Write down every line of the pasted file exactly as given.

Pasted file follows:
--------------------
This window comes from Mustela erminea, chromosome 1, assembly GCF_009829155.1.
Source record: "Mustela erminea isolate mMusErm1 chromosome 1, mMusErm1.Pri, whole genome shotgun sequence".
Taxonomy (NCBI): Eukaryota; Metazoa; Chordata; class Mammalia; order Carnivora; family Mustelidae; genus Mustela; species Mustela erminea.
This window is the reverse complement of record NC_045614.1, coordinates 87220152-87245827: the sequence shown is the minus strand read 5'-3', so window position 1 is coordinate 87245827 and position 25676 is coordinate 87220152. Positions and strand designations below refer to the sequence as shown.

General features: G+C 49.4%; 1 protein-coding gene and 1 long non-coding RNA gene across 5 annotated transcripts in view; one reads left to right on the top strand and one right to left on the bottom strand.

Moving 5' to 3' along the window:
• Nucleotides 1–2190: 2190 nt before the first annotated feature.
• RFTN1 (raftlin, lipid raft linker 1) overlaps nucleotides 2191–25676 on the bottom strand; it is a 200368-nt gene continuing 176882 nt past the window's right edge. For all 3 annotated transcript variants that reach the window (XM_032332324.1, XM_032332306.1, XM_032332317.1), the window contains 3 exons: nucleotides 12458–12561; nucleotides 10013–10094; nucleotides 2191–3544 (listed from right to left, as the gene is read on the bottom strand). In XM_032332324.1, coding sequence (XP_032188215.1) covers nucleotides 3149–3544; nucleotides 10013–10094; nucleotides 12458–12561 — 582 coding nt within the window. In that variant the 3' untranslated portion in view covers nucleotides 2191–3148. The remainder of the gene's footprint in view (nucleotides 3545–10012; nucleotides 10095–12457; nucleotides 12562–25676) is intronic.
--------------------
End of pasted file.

This window comes from Mustela erminea, chromosome 1, assembly GCF_009829155.1.
Source record: "Mustela erminea isolate mMusErm1 chromosome 1, mMusErm1.Pri, whole genome shotgun sequence".
Taxonomy (NCBI): Eukaryota; Metazoa; Chordata; class Mammalia; order Carnivora; family Mustelidae; genus Mustela; species Mustela erminea.
This window is the reverse complement of record NC_045614.1, coordinates 87220152-87245827: the sequence shown is the minus strand read 5'-3', so window position 1 is coordinate 87245827 and position 25676 is coordinate 87220152. Positions and strand designations below refer to the sequence as shown.

General features: G+C 49.4%; 1 protein-coding gene and 1 long non-coding RNA gene across 5 annotated transcripts in view; one reads left to right on the top strand and one right to left on the bottom strand.

Moving 5' to 3' along the window:
• Nucleotides 1–2190: 2190 nt before the first annotated feature.
• RFTN1 (raftlin, lipid raft linker 1) overlaps nucleotides 2191–25676 on the bottom strand; it is a 200368-nt gene continuing 176882 nt past the window's right edge. For all 3 annotated transcript variants that reach the window (XM_032332324.1, XM_032332306.1, XM_032332317.1), the window contains 3 exons: nucleotides 12458–12561; nucleotides 10013–10094; nucleotides 2191–3544 (listed from right to left, as the gene is read on the bottom strand). In XM_032332324.1, coding sequence (XP_032188215.1) covers nucleotides 3149–3544; nucleotides 10013–10094; nucleotides 12458–12561 — 582 coding nt within the window. In that variant the 3' untranslated portion in view covers nucleotides 2191–3148. The remainder of the gene's footprint in view (nucleotides 3545–10012; nucleotides 10095–12457; nucleotides 12562–25676) is intronic.